Love it, love it, love it. What a nice idea, to visit farmers markets around the world. Of course I will start with Mexico and the United States. What fun that will be. Now I need to find me one of those black boy peaches. I am a total peach nut. What my wife is with mangos, I am with peaches. I have been known to drive from Wisconsin to Georgia during peach season for no other reason that to buy fresh peaches and pecans. Great pictures of the breads, looks just like yours. Oh and from my side of the family it is a teaspoon of Raw honey and a teaspoon of apple cider vinegar. Not sure how effective it is because I forget to take it after about the third day. That does prove that it isn’t a brain booster for sure.

    1. dramamamafive Post author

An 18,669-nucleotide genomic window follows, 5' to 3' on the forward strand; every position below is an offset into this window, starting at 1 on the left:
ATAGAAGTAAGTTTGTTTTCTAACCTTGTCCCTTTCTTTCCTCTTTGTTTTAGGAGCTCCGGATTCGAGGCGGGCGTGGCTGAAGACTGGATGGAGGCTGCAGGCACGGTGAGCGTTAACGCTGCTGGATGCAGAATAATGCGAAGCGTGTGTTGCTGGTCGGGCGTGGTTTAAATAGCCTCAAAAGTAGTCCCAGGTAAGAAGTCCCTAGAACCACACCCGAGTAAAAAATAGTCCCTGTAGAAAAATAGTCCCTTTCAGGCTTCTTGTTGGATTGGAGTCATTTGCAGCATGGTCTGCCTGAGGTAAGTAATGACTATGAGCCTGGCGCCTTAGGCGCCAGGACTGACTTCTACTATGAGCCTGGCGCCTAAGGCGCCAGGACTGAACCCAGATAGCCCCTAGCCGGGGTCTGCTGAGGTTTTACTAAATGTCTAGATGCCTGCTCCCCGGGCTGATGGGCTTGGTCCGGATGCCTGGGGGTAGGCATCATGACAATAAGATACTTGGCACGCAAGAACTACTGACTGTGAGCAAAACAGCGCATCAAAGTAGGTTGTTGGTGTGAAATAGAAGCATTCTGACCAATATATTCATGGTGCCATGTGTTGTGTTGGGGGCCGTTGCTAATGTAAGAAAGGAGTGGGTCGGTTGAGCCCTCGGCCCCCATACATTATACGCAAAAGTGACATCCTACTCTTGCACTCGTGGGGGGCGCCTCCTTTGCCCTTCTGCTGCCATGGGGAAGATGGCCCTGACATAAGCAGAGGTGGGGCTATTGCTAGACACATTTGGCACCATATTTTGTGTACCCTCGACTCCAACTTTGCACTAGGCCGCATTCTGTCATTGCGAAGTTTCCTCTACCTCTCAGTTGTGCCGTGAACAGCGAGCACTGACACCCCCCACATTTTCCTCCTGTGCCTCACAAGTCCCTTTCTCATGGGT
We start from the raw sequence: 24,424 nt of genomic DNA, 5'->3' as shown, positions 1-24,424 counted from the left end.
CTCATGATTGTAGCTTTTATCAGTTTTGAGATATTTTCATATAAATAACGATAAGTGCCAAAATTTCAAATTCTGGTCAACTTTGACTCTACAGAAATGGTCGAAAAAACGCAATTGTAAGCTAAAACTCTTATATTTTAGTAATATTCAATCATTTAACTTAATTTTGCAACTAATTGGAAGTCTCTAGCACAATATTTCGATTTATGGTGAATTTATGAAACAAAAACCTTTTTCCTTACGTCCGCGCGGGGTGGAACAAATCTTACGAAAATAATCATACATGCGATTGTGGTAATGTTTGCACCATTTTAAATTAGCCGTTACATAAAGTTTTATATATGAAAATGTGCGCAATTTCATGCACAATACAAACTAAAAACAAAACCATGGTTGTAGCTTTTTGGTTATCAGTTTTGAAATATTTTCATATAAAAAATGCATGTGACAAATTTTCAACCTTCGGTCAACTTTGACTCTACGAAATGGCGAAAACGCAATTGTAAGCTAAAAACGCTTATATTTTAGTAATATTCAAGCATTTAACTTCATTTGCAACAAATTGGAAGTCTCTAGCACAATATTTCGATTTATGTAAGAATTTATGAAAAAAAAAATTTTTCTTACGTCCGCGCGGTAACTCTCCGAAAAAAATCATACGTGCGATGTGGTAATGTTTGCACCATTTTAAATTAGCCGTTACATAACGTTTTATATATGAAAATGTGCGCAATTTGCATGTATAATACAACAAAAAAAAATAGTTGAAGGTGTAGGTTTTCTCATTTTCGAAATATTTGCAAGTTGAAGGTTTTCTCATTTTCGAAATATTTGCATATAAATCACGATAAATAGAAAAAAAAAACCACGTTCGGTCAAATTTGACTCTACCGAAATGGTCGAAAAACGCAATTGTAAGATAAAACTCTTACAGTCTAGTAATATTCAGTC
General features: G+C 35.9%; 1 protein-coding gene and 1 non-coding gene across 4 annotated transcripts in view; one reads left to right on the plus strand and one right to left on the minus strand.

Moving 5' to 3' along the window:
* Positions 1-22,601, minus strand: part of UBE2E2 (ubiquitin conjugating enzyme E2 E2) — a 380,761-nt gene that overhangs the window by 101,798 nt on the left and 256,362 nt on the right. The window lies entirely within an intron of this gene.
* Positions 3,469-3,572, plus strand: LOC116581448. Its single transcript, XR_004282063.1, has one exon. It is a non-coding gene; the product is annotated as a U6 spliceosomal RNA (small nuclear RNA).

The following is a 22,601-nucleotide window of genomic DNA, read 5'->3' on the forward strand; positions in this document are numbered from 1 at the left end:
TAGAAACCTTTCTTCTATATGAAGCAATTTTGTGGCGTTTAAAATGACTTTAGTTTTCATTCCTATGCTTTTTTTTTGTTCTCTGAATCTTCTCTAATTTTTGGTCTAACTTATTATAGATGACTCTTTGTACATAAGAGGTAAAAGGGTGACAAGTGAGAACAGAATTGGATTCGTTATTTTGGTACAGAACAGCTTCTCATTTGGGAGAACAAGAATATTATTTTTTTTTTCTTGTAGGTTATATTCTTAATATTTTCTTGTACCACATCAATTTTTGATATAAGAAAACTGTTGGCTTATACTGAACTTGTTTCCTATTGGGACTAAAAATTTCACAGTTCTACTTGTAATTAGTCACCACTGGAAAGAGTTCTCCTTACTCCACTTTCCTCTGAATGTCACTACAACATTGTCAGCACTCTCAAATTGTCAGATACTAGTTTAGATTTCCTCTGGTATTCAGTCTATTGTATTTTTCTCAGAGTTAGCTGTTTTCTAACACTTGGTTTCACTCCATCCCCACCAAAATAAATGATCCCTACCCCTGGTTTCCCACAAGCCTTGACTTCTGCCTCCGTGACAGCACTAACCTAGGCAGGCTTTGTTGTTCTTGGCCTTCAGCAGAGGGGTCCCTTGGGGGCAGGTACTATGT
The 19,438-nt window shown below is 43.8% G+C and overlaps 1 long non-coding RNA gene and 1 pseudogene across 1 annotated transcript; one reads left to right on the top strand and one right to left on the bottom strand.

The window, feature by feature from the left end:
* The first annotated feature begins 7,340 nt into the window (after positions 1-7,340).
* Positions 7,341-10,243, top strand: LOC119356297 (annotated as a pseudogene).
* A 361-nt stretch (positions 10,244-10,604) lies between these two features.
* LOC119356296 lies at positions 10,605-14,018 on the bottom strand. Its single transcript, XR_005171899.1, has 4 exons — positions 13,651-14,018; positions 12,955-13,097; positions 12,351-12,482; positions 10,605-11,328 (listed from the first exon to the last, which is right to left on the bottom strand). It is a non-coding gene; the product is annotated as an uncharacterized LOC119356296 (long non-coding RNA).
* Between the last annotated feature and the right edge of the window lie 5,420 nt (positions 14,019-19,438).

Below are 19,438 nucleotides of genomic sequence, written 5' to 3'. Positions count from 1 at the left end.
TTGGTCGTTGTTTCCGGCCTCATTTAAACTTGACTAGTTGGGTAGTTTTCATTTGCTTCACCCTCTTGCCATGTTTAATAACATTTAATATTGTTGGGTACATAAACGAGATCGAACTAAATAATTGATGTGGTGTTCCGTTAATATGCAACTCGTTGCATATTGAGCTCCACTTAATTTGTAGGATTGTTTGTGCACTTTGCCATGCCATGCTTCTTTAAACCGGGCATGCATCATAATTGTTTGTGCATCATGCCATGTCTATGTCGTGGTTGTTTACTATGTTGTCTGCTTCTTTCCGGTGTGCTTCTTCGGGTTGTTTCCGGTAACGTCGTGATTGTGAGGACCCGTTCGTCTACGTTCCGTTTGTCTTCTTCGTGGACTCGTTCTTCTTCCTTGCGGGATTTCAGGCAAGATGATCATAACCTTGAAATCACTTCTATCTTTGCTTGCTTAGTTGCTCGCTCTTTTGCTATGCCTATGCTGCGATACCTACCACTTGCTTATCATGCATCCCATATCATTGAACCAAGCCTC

Chef, those peaches were really special. I saw on a blog (when I researched them) that the woman who wrote the blog used to send seeds to folks who wanted to start their own trees, because the Black Boy peach is an heirloom tree, so will grow true to the seed, unlike so many grafted trees that are common now. Mack and I are both peach nuts, too, and ate those little peaches like ravenous wolves. I was the she-wolf and he was the cantankerous pup. Here’s a deal for you: I’ll take a Tb of olive oil and a Tb of acv every day, and you do the honey and the acv for a week and then we’ll compare notes. If we can remember to. hehee Now you have to do a post (with lots of pics) about a farmer’s market in Mexico. Don’t they do them down there year ’round?